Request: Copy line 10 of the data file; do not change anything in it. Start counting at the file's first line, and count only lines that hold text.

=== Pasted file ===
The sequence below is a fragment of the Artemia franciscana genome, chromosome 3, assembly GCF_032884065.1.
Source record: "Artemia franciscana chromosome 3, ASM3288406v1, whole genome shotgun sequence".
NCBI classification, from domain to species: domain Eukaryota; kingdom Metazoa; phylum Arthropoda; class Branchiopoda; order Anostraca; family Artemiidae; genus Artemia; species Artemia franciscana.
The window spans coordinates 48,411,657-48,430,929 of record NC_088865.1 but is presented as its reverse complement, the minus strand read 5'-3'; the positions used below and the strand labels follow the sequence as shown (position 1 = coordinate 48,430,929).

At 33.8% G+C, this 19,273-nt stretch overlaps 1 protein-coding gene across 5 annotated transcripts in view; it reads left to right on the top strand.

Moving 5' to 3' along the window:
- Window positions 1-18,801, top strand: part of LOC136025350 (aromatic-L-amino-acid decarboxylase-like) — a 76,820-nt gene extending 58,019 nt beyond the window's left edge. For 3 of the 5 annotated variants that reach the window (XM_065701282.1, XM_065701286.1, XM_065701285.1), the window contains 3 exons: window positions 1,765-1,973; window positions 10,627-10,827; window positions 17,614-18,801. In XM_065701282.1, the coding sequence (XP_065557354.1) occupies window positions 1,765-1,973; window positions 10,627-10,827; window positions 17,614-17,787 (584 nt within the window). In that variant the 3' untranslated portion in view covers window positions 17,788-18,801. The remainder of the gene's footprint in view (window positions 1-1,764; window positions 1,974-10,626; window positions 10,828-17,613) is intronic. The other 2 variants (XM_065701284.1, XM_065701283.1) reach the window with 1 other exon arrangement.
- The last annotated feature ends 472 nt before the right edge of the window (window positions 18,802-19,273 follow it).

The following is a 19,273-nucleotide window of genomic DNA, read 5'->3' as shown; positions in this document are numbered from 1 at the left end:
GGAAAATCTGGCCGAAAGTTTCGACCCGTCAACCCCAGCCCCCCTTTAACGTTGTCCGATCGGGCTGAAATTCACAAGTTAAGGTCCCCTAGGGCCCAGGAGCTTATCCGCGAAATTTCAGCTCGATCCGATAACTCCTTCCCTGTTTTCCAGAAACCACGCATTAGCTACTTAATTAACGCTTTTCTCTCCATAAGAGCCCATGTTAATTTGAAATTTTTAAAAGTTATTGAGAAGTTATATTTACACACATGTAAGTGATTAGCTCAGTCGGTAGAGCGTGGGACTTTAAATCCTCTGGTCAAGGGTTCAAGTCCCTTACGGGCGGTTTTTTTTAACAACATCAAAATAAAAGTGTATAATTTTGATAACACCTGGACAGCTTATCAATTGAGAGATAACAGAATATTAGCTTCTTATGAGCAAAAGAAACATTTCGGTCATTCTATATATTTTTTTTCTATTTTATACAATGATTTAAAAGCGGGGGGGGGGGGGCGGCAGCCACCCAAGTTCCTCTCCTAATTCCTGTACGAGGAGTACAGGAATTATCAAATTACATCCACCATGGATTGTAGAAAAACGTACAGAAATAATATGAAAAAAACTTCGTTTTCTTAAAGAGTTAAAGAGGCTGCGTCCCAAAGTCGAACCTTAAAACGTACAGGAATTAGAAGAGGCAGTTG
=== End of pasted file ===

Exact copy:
GGAAAATCTGGCCGAAAGTTTCGACCCGTCAACCCCAGCCCCCCTTTAACGTTGTCCGATCGGGCTGAAATTCACAAGTTAAGGTCCCCTAGGGCCCAGGAGCTTATCCGCGAAATTTCAGCTCGATCCGATAACTCCTTCCCTGTTTTCCAGAAACCACGCATTAGCTACTTAATTAACGCTTTTCTCTCCATAAGAGCCCATGTTAATTTGAAATTTTTAAAAGTTATTGAGAAGTTATATTTACACACATGTAAGTGATTAGCTCAGTCGGTAGAGCGTGGGACTTTAAATCCTCTGGTCAAGGGTTCAAGTCCCTTACGGGCGGTTTTTTTTAACAACATCAAAATAAAAGTGTATAATTTTGATAACACCTGGACAGCTTATCAATTGAGAGATAACAGAATATTAGCTTCTTATGAGCAAAAGAAACATTTCGGTCATTCTATATATTTTTTTTCTATTTTATACAATGATTTAAAAGCGGGGGGGGGGGGGCGGCAGCCACCCAAGTTCCTCTCCTAATTCCTGTACGAGGAGTACAGGAATTATCAAATTACATCCACCATGGATTGTAGAAAAACGTACAGAAATAATATGAAAAAAACTTCGTTTTCTTAAAGAGTTAAAGAGGCTGCGTCCCAAAGTCGAACCTTAAAACGTACAGGAATTAGAAGAGGCAGTTG